The Pension System in Romania

1. Introduction

Though a country in transition, Romania already faces the same problems as the developed countries: the ageing of the population, a low fertility rate and a long period of transition from a state controlled economy to a market economy. The ratio of beneficiaries, including the farmers, to contributors is almost 100%, similar with developed countries.
In 1989, the year when Romanians threw out the Ceausescu communist regime, Romania had a PAYG pension system which covered all the employees.
In the following years, the system was abused and a lot of employees took early retirement instead of unemployment. for social protection reasons, the benefits provided by the pension law issued in 1971 were modified several times.
But in 2000 a new law (Law no. 19) for the public pension system was approved by the Parliament, which introduced some reforms in the system: a slow increase of the retirement age, for women from 57 to 60 in 2014 and for men from 62 to 65 also in 2014. both for men and women, the number of years of contributions, in order to qualify for the minimum pension, was raised from 10 to 15 years in 2014. The full contribution periods have increased to 30 years for women and 35 years for men, both in 2014. The pension for old age was established based on the contributions paid during the whole active life and not linked to the salaries in the last 5 years of activity: each year the contributor received a number of points as a ratio of her/his salary and the average national salary, established by the National Institute for Statistics, capped to a maximum of 5 points. At retirement age, the sum of the points is divided by the number of contribution years. The amount of the pension is obtained by multiplying the number of points by the monetary amount of the point, established by the National House of Pensions according to the balance of the pension fund in that year. The monetary amount of a point cannot be less than 30% and higher than 50% of the national average wage used to establish the budget of the pension fund in that year. Each year the pensions are indexed with inflation, though in some years this requirement was difficult to achieve. The main benefits provided by the pension system were for old age, disability and survivors. But the law also introduced some social benefits paid out of the public pension fund, like indemnities for maternity leave, indemnities for recovery after work accidents and holidays for retired persons. Also the farmers, who never contributed to the system, were granted the right to receive a pension for old age.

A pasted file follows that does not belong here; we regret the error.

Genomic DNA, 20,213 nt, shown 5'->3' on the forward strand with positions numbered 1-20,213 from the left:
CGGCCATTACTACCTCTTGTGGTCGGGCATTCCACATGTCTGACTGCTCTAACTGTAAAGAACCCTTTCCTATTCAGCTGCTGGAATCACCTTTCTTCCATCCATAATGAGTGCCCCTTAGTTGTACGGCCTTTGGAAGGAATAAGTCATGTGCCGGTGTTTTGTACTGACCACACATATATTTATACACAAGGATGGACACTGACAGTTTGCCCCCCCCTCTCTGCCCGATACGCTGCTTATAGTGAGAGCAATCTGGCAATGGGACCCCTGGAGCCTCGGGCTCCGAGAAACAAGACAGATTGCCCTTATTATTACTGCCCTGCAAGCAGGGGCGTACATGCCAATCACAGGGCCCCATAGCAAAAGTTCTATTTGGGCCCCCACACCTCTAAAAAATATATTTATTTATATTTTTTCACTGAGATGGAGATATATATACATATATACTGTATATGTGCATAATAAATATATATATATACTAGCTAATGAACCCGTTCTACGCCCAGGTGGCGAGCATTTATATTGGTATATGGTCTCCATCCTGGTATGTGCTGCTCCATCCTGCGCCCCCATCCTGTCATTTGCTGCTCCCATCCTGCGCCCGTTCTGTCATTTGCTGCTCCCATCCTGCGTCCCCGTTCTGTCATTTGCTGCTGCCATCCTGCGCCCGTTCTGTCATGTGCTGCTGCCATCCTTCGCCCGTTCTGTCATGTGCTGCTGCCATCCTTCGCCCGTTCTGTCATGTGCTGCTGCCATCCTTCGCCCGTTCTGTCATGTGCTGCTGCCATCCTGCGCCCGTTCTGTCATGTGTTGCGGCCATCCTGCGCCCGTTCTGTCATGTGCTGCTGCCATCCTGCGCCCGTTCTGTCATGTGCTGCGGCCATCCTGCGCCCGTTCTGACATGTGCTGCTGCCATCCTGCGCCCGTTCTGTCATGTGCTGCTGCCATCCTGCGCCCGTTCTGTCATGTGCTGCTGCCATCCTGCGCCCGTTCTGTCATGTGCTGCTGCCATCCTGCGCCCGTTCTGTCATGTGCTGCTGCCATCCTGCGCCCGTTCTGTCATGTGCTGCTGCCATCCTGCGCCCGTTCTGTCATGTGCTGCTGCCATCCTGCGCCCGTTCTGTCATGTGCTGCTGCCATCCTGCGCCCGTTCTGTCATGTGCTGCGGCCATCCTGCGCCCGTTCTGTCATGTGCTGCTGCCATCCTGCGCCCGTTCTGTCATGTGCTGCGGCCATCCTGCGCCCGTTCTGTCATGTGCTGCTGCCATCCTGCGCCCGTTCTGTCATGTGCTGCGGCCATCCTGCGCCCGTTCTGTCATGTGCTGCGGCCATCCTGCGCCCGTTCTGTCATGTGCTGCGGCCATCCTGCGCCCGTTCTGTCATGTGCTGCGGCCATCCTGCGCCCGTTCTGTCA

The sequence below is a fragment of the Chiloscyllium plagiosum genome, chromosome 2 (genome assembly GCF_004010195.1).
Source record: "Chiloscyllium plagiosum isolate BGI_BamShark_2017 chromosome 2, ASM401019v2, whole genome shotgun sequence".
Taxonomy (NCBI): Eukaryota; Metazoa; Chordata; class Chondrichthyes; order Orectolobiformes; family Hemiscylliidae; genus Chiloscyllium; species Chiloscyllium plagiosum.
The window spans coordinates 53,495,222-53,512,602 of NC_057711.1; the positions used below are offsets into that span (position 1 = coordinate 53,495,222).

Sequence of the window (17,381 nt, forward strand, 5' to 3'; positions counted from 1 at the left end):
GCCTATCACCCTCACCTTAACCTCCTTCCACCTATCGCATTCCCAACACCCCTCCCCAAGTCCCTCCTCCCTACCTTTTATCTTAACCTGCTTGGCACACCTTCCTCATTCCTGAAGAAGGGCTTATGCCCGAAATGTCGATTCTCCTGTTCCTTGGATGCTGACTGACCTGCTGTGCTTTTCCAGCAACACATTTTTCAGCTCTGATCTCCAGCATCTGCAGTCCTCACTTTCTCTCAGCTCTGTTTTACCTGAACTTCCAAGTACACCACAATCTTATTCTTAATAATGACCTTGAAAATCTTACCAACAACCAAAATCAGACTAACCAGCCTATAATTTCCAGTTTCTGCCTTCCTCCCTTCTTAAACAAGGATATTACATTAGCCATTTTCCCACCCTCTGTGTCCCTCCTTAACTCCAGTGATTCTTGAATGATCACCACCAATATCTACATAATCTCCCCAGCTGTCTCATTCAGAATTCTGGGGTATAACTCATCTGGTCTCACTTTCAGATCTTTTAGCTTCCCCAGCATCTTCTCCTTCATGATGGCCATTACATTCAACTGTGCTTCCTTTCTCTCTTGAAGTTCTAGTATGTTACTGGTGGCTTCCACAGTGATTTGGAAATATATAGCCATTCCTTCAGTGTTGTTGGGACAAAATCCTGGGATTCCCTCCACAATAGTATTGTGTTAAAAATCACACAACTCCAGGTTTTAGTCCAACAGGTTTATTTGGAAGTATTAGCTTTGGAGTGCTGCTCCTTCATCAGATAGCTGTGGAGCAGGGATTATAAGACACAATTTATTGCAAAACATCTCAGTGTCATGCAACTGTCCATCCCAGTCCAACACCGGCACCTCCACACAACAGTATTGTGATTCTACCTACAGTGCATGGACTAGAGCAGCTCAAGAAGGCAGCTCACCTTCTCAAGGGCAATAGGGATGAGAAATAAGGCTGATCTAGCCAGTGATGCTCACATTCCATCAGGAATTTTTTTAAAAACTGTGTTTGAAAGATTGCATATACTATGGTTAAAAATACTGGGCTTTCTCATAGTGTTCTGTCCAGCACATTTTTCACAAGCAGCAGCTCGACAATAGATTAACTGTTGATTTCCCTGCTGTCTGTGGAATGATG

2. Demographics

Unfortunately the demographic trend is not favourable to the public pension system:
Source: Projections made by the Romanian Association of the Private Pensions Providers.

Though the period 1989-2004 was not very easy for the Romanians — unemployment and high inflation had a negative impact on living standards — life expectancy started to have a positive trend:
Source: Projections made by the Romanian Association of the Private Pensions Providers.

3. Pension system

The structure of the pension system has the following composition:
Source: Projections made by the Romanian Association of the Private Pensions Providers.
* The beneficiaries do not include farmers.

The above data do not include the farmers, because they are still beneficiaries of the pension system but have never contributed to the system. The Ministry of Labour will consider in the future years whether to include the farmers in a social protection scheme, out of the pension system.
The pension system, in the last years, has seen a new and large emigration of young workers in countries like Italy and Spain. There are no official data about this phenomenon, but according to some estimates the number is between 0.8 and 2 million.
The average contribution paid for the PAYG system is 31.5%, pitted between the employer (22%) and the employee (9.5%). The contribution applies to the gross salary, capped to a maximum of 5 times the average national salary.

Tudor Moldovan: President of the Romanian Association of the Private Pensions Providers.

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